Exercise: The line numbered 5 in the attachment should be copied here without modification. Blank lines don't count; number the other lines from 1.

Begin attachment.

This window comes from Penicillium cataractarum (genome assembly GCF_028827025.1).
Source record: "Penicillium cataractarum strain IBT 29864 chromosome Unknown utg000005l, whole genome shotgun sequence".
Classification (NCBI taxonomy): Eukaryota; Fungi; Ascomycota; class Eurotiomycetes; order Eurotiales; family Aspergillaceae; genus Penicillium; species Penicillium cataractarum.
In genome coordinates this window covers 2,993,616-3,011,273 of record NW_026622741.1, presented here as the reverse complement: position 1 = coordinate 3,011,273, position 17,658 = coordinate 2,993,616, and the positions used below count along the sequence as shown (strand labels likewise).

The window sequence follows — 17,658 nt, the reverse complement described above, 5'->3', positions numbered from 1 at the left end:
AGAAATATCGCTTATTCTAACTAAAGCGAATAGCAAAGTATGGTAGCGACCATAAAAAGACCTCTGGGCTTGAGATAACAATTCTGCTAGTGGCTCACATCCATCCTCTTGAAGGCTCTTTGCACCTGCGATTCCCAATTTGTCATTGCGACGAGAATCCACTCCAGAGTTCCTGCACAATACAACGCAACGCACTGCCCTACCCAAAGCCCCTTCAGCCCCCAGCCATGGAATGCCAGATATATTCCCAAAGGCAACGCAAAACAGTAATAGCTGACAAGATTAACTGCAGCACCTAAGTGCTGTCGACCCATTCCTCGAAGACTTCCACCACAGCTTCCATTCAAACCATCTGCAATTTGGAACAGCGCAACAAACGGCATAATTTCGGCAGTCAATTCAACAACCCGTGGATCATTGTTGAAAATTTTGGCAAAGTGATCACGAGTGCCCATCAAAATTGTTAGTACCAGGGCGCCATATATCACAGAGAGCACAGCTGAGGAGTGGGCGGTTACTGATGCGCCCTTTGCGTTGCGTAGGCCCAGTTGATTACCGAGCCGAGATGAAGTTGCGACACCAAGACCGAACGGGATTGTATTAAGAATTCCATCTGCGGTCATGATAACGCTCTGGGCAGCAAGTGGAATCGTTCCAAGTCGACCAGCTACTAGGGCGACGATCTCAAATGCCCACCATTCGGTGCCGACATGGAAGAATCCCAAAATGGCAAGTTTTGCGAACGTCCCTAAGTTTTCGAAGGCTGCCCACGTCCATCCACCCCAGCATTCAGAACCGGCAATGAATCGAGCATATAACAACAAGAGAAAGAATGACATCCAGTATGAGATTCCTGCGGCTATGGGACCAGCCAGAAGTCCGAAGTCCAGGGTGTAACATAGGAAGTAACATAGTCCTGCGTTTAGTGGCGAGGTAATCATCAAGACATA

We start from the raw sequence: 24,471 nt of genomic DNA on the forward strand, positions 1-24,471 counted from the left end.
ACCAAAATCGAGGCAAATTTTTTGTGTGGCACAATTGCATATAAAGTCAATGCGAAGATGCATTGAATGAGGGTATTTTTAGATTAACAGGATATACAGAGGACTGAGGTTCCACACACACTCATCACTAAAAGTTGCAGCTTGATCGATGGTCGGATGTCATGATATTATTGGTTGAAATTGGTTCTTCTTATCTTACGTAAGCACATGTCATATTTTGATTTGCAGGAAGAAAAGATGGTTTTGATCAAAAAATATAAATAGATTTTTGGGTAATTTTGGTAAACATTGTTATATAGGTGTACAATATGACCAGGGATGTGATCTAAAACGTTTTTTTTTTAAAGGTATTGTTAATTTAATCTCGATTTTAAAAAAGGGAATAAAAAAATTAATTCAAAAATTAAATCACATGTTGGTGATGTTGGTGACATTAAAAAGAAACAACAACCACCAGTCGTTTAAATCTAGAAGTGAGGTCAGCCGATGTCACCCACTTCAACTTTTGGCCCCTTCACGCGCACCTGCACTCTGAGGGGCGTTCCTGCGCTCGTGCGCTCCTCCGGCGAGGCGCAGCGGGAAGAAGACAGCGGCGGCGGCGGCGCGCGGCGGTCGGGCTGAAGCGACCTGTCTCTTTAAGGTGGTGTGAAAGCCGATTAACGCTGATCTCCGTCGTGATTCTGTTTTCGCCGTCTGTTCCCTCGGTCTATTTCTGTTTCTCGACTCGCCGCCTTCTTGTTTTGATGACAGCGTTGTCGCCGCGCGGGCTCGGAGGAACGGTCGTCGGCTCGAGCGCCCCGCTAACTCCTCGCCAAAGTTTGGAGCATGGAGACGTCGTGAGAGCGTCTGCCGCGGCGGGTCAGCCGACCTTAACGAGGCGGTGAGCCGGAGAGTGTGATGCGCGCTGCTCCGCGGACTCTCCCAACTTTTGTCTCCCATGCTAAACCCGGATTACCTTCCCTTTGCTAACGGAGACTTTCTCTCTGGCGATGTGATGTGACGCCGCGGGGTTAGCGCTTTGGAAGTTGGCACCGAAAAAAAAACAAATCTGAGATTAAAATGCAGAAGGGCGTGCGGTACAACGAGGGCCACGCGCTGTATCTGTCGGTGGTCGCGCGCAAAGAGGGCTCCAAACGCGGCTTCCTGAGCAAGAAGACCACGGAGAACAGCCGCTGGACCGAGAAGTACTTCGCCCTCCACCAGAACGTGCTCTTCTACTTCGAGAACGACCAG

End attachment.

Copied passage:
The window sequence follows — 17,658 nt, the reverse complement described above, 5'->3', positions numbered from 1 at the left end: